Wednesday, February 22, 2012

What parts of the stimulus worked?

Previously, I've shown some evidence that the stimulus worked in halting the spiral of job losses. There are very legitimate questions as to whether this was true, since the slide stopped before much of the stimulus money filtered into the economy. Looking at the evidence again, I think the stimulus was successful at stemming the recession, and I'll present that case here.

 Tax Credits
First of all, much of the stimulus was in tax credits, some paid in 2010, but about $140 billion in 2009. This money probably benefited the economy right away. Some of the money went into spending as intended, some into paying down personal debt, and some into savings.
Comments: Savings rate went up, so not all the money went into consumer spending. However, it's better for individuals to decide how to use the money, since they better comprehend their financial situation. In this atmosphere, the money probably didn't go into bubble investments.

Payments to States
The federal government gave states approximately $175 billion to make up for their sharply declining revenues. States would have been forced to make significantly deeper cuts in teachers, police, firefighters, Medicaid, Head Start, community development programs, and health programs.
Comments: This portion was very effective at reducing massive public job losses. However, that means that it shielded public employees, who tend to vote Democratic. I doubt that cash infusion into the private sector could have be as effective, unless we set up programs like those in Germany that help companies keep people in jobs at fewer hours.

The government allocated $184 billion for various infrastructure (highway, other transportation, broadband, water projects, schools, and veteran hospitals).
Comments: These are classic stimulus and/or pork barrel projects, which tend to range from excellent projects for safety and efficiency to throwing money down a sinkhole. On the plus side, it funneled money to a sector especially hard-hit by the recession, and some project were a boon to their regions. But among the negatives, it takes time to plan wisely before construction can begin. There's also a risk of boondoggles, such as the notorious high-speed rail program costing $8 billion. One important lesson: A recession is not a good time to spend on expensive, highly speculative projects. Put away the wishlists and stick with vanilla, well-understood engineering projects.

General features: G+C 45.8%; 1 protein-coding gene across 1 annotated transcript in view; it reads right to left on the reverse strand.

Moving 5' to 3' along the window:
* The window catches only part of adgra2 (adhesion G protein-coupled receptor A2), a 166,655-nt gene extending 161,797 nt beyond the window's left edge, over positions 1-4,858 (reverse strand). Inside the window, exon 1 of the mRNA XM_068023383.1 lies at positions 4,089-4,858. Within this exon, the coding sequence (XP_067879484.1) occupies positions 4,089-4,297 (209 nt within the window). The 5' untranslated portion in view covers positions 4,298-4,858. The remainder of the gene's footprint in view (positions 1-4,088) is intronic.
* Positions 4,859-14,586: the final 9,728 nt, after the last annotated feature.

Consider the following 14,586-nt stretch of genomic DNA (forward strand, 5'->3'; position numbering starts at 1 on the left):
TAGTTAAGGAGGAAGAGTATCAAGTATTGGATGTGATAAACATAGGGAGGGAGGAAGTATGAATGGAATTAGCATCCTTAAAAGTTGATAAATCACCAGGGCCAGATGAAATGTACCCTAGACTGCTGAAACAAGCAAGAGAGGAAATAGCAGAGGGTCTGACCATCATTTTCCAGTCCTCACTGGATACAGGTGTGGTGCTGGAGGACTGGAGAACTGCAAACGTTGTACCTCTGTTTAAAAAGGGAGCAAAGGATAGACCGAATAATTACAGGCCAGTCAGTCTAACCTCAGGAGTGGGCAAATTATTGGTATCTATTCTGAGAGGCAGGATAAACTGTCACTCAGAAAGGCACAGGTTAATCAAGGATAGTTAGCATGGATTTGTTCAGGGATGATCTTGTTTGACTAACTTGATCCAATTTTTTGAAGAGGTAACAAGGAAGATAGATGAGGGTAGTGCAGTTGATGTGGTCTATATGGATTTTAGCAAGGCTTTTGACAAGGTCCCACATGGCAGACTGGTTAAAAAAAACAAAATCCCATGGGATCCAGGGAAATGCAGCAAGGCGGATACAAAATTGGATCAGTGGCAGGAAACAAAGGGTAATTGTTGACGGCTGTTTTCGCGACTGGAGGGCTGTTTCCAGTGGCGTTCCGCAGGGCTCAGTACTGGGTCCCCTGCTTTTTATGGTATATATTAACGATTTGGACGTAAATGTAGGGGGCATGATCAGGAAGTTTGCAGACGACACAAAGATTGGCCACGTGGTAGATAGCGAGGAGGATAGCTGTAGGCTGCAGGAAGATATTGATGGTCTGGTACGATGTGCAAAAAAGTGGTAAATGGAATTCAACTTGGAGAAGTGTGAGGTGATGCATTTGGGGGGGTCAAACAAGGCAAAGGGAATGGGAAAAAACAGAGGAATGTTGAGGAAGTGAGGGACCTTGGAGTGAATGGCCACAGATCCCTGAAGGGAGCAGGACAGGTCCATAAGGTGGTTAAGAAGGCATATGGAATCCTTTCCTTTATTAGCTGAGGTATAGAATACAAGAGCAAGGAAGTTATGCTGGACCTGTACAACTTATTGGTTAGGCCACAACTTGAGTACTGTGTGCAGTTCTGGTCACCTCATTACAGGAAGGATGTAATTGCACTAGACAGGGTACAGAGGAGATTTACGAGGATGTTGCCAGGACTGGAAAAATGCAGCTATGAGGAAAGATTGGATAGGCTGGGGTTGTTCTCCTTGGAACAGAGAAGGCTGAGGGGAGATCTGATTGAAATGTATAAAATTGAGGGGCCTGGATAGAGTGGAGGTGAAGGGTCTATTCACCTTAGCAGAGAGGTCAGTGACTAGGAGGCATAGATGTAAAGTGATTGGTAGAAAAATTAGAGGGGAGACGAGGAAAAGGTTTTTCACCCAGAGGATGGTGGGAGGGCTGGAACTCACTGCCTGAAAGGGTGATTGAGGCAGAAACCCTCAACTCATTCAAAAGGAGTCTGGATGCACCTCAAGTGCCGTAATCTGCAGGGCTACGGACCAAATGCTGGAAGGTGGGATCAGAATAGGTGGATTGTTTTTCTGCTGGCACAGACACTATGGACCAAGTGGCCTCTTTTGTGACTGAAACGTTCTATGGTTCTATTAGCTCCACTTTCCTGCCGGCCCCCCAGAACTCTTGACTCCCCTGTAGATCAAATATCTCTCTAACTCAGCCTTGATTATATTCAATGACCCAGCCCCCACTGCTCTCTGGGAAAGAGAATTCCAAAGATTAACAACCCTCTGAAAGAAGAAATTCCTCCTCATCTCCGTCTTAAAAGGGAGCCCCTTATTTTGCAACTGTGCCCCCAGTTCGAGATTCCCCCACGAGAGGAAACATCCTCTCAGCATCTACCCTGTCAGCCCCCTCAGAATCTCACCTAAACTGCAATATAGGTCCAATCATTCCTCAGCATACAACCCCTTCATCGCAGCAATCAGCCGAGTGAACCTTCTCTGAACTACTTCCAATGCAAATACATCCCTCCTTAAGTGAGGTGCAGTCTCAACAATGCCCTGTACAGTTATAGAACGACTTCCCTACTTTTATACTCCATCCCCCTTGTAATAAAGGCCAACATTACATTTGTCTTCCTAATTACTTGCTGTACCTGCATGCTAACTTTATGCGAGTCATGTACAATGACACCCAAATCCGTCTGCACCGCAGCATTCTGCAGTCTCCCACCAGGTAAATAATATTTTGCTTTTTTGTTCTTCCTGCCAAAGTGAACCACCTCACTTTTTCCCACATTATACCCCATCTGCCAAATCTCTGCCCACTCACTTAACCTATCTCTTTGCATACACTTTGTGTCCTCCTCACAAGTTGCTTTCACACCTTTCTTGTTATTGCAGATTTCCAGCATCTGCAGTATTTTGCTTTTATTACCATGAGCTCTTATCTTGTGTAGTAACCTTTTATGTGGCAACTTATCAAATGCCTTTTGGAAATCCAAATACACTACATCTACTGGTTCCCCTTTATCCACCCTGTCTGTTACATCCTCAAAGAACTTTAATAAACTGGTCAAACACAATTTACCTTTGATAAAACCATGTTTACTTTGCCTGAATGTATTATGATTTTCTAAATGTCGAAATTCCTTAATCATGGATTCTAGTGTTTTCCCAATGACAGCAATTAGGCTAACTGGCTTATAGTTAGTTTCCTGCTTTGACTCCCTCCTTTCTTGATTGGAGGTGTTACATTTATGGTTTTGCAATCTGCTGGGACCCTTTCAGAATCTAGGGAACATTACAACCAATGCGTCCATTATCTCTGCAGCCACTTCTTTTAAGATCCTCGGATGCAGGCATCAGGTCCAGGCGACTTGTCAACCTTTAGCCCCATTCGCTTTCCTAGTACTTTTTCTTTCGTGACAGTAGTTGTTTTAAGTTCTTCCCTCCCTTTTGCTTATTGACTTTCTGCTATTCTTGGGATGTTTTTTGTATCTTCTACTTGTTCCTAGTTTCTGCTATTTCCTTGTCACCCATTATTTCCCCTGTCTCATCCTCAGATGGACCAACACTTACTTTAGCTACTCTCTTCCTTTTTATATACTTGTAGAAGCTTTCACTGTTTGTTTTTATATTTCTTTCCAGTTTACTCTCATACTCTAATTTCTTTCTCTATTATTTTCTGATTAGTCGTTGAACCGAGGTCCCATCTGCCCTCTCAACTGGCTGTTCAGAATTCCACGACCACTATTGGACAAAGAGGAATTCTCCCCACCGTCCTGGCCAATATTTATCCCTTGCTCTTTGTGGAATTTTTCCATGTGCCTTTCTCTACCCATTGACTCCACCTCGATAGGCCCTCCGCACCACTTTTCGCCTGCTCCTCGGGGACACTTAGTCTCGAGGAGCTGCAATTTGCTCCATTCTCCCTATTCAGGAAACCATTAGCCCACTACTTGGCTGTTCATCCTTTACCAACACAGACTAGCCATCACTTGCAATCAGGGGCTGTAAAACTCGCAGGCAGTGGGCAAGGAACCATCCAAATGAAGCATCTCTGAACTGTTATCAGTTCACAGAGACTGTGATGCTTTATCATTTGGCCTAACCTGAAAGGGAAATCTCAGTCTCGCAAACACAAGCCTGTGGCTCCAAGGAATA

Direct Aid to the Poor, Disabled, and Unemployed
For those you didn't receive tax credits due to lack of taxable income, the government gave $82 billion. About half was unemployment benefits, but also included extra payments to those on SSI (federal disability) and Social Security and a large expansion of food stamps to meet increased demand.
Comments: I've read many places that money given to the poorer people in society ends up flowing very quickly back into the economy as consumer spending. This is helpful in keeping our economy afloat, but not in building it back up or correcting imbalances. I support food stamps as basic necessity, though the allotment is often more generous than necessary. I'm against raising and disability and unemployment benefits when working people are generally doing with less. This may work as a fairly pure Keynesian stimulus, but it is terrible as a prolonged policy. It also looks like a gift to a favored cause.

Science, Research, Energy, and Technology
This is a grab bag, some of which are like infrastructure spending, but on a smaller scale, only $67 billion. It includes grants for many green energy and efficiency programs, information technology upgrades for many federal agencies, and small grants increases for scientific research.
Comments: As with infrastructure projects, it's hard to tell good projects from wasteful ones, but at lest most of these projects were small and probably created future savings in energy costs. However, it also looks like a gift to favored causes and constituencies--environmentalists and white collar scientists and engineers in government agencies. Again, it may be easiest to stem unemployment by saving the jobs of government workers. But I'd argue that it's an expensive short term benefit and are likely areas to be cut when necessary budget cutting is finally undertaken.

Why (I Think) The Stimulus Worked
The stimulus worked because the federal government showed that it wasn't going to let employment go down the tubes--it would throw money at the country to prevent a depression. That, along with quantitative easing and the auto bailout, reassured businesses and people that we weren't going to let the free-fall continue, and it was safe to spend somewhat, rather than saving every scrap we could.

Parts of the stimulus were wasted, but time was of the essence, so careful consideration wasn't possible. The biggest boondoggle was probably high-speed rail. Probably some of the energy projects were also wastes, but of much smaller amounts of money.

This stimulus definitely had a liberal spin on it--money to ensure jobs for government employees and green energy, but not for large defense systems or oil exploration or coal projects. I can understand Republican anger about it. The stimulus does look like a big jobs program for Democratic constituencies. However, I think a temporary funneling of money into government was the best way to staunch to loss of jobs.

 Why a Conservative Stimulus Wouldn't Have Worked
Funneling money through more corporations probably wouldn't have helped, since corporations that had cash were mostly hoarding it. (The TARP, a different topic, was necessary to unfreeze money circulation). Giving more money directly to people in the form of tax cuts wouldn't have directly saved jobs. State governments would have had to cut very deeply. And people who had extra money mostly saved it to create extra cushions in case they were next to lose their jobs. Giving extra money to individuals and companies that already had money didn't work to the extent it was done.